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Wolf administration continues to fight waste and urges public to end costly and unsightly practices


Routes available for adoption, corporate sponsorship

Continuing the Commonwealth’s battle against waste as the summer travel season draws to a close, Governor Tom Wolf today highlighted the agency’s efforts to clean up and reduce this unsightly illegal activity.

“Through public education, law enforcement, cleanup and volunteerism, the Commonwealth is working tirelessly to make Pennsylvania a better place,” Governor Wolf said. “We cannot keep our communities clean without the help of the public, and I call on everyone to take personal responsibility for ending this ugly practice.”

Pennsylvania Department of Transportation (PennDOT) crews across the state have expanded their routine garbage collection operations and these improved cleanings will continue through Labor Day. Cleanups take place on busy roads where volunteer groups cannot safely pick up trash. Motorists are reminded to slow down, drive carefully, watch out for stopped or slow vehicles, and watch workers near the roadway, along interchanges and entry / exit ramps.

PennDOT spends approximately $ 14 million per year on statewide trash efforts. Department programs such as Adopt-A-Highway and Sponsor-A-Highway allow groups and businesses to volunteer to adopt or pay to sponsor the cleanup and beautification of roads across the state.

“Every dollar we have to spend on cleaning up trash is a dollar we can’t invest in our system,” said PennDOT secretary Yassmin Gramian. “We are grateful for the work of our teams and volunteers, although what we really need is to put an end to the litter. “

The department also unveiled new anti-litter messages that will appear on its message boards across the state until September 2. Appearing when active travel alerts are not displayed, the posts aim to appeal to travelers’ civic pride and respond to a finding of a 2019 statewide waste survey – cigarette butts. cigarettes were among the most common items found in the estimated 500 million garbage on Pennsylvania roads.

To highlight that littering is an illegal practice, this summer, the Pennsylvania State Police (PSP) launched Operation Clean Sweep, a project that reinforces a zero-tolerance mindset with the enforcement of litter and sharing anti-waste messages throughout the year. The operation complements a 2018 state law allowing the designation of anti-waste corridors.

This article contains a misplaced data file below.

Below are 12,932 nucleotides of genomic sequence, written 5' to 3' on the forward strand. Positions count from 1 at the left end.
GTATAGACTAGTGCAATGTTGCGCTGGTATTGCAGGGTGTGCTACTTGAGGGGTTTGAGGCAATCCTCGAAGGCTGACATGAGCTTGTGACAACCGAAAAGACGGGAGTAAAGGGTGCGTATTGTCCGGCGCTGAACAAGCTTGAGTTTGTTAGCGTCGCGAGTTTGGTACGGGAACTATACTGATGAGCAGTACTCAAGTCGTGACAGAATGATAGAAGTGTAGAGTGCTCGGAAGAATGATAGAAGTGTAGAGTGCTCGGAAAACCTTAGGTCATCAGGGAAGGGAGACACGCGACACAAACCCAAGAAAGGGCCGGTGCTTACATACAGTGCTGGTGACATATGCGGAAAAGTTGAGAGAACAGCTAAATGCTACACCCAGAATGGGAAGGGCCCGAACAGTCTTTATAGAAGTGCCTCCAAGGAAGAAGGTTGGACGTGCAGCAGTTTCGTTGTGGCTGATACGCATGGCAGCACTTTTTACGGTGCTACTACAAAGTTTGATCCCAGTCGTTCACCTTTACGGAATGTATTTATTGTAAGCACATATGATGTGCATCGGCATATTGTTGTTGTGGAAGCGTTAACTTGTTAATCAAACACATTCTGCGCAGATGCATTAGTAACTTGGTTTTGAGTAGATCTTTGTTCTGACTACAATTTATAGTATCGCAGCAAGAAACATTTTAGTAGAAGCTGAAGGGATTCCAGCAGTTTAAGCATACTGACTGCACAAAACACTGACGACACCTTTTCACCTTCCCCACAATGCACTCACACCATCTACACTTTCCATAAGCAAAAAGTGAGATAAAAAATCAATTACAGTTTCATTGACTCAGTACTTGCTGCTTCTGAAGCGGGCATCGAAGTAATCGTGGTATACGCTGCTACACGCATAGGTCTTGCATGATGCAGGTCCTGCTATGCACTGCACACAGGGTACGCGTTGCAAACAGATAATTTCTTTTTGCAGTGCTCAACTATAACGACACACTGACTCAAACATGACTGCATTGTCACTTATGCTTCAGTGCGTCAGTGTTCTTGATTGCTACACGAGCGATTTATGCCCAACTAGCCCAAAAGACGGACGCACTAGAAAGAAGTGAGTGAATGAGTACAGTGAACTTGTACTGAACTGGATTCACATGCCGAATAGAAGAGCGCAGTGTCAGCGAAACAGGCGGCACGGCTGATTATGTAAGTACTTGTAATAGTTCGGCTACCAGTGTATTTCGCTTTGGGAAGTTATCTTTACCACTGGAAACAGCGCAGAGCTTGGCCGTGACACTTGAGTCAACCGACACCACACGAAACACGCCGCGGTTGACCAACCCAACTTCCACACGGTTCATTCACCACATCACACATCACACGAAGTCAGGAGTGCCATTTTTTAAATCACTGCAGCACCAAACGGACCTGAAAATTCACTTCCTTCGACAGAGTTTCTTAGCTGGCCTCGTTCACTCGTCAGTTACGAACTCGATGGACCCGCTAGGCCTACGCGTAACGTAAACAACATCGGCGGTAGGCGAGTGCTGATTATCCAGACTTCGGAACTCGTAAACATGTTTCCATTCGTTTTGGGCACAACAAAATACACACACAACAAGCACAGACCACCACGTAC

The anti-waste corridors have great aesthetic or historical value that deserve to be preserved or need additional help with waste problems. Approved segments will be marked with signs to inform motorists of additional fines for waste: penalties doubled for motorists caught scattering waste and tripled when done by a commercial company.

Local governments can help tackle waste in their communities by designating anti-waste corridors or working with PennDOT to identify potential state-owned corridors.

“The Pennsylvania State Police are committed to keeping Pennsylvania beautiful by enforcing state waste laws,” said Col. Robert Evanchick, PSP commissioner. “Garbage is 100% avoidable with fines starting at $ 300. The public is encouraged to report any litter violation they witness by contacting their local law enforcement agency. “

Other state agencies and partners are actively working on waste prevention and cleanup throughout the year and have reiterated the harms of waste.

“Most of the garbage along the way will not decompose in our lifetime. If you’ve seen it today, you’ll probably see it again the next time you walk past it, still leaching out, smashing into microplastics, creating dangers to people and wildlife, and diminishing our communities and our landscape ” said Pennsylvania Department of Environmental Protection (DEP) Secretary Patrick McDonnell. “On top of that, garbage cleanup represents a significant cost to state government and local communities, and ultimately to all Pennsylvanians. Ending the habit of littering will benefit everyone and everything that lives in Pennsylvania. ”

The DEP lists many ways Pennsylvanians can reduce waste and be a role model and works with PennDOT, Keep Pennsylvania Beautiful, and community leaders across the state to develop a waste prevention campaign based on the state’s research. .

Additionally, Keep Pennsylvania Beautiful urges residents of Pennsylvania to participate in Pick Up Pennsylvania, in support of the Ocean Conservancy’s International Coastal Cleanup. This annual event – from September 1 to November 30 – is an opportunity to improve Pennsylvania’s neighborhoods and waterways by coordinating or participating in a garbage cleanup. Registration is now open.

During this time, registered events can obtain free trash bags, gloves, and safety vests provided by the Pennsylvania Department of Environmental Protection, PennDOT, and Ocean Conservancy, while supplies last.

“Whether you’re cleaning up a local waterway, your local park or the street you live on, it all makes a difference in reducing the amount of garbage reaching our oceans. We are honored to provide the resources and supplies necessary to help volunteers improve our communities, ”said Shannon Reiter, president of Keep Pennsylvania Beautiful. “Garbage collection is something we can all do to support our communities. Lend a helping hand and join us for a cleanup this fall.

For more information on how the public can help with anti-litter efforts to keep our national highways clean, check out PennDOT’s Roadside Beautification webpage. Photos of the department and volunteer force cleanups, info graphics and videos of Wolf administration officials discouraging waste are available in PennDOT’s Litter-Beautification media center.

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